This is the review of the book, 'Embedded Android' by Karim Yaghmour, which is an essential reference for any developer doing customization of android platform. As I am an application and a device developer primarily when it comes to android or embedded device management respectively, I read this book as a novice attempting to glean some understanding of the android internals.
The first thing that struck me was the updated nature of the book wrt the android ecosystem and how some of the mystifying concepts of android were explained, like the comparison between gnu linux and its kernal and of dalvik with java and the algorithms employed by the OS for optimizing constrained resource devices. The next involved Karim taking me on a guided tour to the different parts of android that I did not imagined such as building and customization of the android SDK itself and custom roms for headless devices.
Make no mistake, this is not a book for android application development, or its native counterpart but explains you part-by-part about the different aspects involved in development of the android project.
Book contentsThe book starts with the introduction of the android project's history and its differences with classical open source projects. It then dives deep into the internals of the android OS covering the architecture and comparing it with linux. It then covers dalvik and system services.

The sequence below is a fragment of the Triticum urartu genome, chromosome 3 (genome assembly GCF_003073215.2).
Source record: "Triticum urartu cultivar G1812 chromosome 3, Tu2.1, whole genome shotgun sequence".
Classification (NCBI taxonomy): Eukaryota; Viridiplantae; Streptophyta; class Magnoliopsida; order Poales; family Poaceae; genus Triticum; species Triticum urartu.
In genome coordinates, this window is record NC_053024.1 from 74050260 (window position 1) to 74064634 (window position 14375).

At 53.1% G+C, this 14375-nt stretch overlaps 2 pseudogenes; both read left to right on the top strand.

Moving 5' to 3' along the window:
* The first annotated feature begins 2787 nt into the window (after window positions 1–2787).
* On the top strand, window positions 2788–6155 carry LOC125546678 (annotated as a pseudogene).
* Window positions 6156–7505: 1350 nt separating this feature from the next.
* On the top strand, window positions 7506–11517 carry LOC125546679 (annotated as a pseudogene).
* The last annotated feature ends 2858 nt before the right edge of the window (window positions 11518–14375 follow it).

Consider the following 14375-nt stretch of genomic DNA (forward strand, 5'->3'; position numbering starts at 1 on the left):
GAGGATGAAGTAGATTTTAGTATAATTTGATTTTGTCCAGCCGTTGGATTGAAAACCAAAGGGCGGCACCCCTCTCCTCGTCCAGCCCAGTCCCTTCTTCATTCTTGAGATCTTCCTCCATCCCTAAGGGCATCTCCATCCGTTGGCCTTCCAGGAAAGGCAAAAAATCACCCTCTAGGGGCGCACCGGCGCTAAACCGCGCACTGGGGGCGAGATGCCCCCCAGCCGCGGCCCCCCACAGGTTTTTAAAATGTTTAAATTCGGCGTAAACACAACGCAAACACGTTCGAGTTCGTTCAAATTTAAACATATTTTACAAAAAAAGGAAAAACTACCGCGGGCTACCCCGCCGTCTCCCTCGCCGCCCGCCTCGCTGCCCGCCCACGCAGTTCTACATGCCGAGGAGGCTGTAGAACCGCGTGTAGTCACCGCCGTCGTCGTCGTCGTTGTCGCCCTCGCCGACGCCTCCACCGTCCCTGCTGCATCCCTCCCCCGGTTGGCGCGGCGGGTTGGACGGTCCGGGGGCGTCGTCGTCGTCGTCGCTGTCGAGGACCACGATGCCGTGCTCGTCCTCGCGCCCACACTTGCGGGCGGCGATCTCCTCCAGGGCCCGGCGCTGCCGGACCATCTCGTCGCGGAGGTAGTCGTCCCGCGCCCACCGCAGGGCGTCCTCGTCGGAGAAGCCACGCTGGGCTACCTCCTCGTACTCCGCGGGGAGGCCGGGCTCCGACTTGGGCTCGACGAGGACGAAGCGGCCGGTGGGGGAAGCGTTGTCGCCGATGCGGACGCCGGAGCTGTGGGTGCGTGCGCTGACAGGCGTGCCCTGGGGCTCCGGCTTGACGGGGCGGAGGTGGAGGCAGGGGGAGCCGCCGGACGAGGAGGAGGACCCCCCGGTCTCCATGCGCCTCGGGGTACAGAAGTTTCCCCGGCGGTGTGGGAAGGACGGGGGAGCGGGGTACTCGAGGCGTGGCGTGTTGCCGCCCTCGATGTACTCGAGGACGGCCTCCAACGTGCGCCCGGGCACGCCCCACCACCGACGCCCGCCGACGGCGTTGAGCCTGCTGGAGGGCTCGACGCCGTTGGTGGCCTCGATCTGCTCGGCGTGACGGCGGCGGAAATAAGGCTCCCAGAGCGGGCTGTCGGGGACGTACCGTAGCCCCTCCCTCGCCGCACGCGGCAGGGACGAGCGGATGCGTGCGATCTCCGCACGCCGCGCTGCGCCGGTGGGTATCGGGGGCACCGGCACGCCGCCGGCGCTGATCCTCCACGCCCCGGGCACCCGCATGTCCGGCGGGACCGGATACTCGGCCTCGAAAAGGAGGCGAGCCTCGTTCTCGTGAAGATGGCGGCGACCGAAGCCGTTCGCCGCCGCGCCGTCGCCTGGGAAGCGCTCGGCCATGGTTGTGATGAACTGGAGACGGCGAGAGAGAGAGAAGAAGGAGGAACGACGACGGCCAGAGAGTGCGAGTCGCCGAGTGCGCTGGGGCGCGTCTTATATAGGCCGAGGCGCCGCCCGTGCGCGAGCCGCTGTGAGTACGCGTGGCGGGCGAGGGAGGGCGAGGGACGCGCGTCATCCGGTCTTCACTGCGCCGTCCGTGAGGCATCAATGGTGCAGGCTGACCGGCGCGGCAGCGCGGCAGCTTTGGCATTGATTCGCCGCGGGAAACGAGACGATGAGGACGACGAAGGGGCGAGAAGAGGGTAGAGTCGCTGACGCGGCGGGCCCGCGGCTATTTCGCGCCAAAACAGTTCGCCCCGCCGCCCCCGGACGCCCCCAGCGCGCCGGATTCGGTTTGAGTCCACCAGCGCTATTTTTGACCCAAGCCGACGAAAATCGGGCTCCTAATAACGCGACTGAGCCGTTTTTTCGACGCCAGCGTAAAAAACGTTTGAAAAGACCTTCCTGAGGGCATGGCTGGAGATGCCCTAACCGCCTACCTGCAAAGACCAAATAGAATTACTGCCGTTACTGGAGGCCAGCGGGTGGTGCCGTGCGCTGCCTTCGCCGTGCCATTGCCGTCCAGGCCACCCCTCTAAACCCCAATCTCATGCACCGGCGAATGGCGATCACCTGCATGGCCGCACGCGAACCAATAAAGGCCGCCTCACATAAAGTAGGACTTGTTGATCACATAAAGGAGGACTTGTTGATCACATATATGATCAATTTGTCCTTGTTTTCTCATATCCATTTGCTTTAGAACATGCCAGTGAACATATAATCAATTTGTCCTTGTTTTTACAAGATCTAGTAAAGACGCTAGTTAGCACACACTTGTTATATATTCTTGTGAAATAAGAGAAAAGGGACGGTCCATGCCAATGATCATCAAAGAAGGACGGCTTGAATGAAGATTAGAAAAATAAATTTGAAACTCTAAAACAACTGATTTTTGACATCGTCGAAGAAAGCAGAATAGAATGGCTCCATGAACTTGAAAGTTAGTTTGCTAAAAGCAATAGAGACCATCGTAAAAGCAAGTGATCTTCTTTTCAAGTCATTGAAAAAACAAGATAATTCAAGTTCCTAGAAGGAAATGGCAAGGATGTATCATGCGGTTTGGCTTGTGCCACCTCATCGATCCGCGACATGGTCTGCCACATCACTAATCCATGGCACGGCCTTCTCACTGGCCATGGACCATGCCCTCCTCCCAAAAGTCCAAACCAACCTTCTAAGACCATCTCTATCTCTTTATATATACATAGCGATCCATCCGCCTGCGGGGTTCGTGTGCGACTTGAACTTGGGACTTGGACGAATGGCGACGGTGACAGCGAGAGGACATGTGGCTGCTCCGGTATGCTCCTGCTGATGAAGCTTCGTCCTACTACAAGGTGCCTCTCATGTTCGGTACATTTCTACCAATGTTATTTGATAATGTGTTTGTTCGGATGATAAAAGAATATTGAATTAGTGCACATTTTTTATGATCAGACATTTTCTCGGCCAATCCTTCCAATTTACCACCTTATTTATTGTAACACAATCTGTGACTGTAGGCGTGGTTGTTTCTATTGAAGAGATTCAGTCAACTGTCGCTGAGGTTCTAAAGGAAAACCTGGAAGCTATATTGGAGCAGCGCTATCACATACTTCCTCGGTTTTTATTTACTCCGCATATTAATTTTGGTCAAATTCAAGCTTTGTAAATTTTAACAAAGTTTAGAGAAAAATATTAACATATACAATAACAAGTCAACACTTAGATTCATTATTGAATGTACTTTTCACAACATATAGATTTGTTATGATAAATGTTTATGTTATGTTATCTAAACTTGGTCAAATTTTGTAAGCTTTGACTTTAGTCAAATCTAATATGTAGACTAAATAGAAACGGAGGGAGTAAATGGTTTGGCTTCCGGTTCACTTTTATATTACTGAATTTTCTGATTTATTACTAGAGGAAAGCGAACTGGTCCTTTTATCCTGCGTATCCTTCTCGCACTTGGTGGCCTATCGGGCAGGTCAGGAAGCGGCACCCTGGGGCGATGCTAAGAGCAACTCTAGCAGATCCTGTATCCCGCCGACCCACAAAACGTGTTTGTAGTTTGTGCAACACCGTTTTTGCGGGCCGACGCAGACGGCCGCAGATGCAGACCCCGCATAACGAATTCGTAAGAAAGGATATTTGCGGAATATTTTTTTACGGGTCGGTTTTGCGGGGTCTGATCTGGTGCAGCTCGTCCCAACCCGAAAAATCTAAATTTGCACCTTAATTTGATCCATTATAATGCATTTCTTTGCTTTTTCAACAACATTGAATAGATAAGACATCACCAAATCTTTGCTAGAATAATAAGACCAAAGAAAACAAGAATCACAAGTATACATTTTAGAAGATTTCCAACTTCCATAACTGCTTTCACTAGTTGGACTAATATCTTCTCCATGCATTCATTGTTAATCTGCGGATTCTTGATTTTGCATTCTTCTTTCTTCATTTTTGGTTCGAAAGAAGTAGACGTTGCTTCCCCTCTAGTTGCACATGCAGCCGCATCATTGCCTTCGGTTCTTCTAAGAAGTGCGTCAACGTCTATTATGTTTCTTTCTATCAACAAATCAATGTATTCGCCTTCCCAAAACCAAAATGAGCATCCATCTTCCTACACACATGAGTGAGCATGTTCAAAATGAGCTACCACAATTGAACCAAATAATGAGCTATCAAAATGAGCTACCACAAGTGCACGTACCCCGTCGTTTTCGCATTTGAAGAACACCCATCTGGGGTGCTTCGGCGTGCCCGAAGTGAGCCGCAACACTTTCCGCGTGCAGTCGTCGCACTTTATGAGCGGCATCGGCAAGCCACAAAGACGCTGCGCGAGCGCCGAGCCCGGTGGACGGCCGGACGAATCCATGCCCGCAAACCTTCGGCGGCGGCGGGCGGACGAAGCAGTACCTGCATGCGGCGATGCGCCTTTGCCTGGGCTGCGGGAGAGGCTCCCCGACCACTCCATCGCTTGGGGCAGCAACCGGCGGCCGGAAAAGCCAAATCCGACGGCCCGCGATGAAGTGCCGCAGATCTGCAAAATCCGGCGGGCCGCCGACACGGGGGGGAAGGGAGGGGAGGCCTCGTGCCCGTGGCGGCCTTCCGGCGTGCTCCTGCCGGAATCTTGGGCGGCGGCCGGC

The next couple of chapters focus entirely on the android open source project and involves building of various components of the project. The build system of android is also discussed and compared with conventional makefile based systems. One considerable mention is the presence of build recipes and hacks that give more insight about what is being covered.
Hardware and popular systems are covered next and development on different boards and SOCs are covered in this chapter which is followed up by a thorough discussion of the filesystem, components as well as commonly used tools.
Finally the book discusses the android framework where different utilities, extension into support of newer hardware, components, services and parts of the android OS is covered.
The appendixes cover portions such as legacy user-space and adding support for new hardware as well as customizing the default lists of packages. The default init.rc files are also provided alongwith informative links to various websites that cover the latest in the topics that are covered in the book.
While I cannot honestly comment the usability of the book from an android modder/image customizer's point of view, in general I found the book to be of great use and armed with my preexisting knowledge of android development and linux, I was able to understand the topics very well.
Disclaimer: This book was provided to me by Oreilly as part of their blogger review program.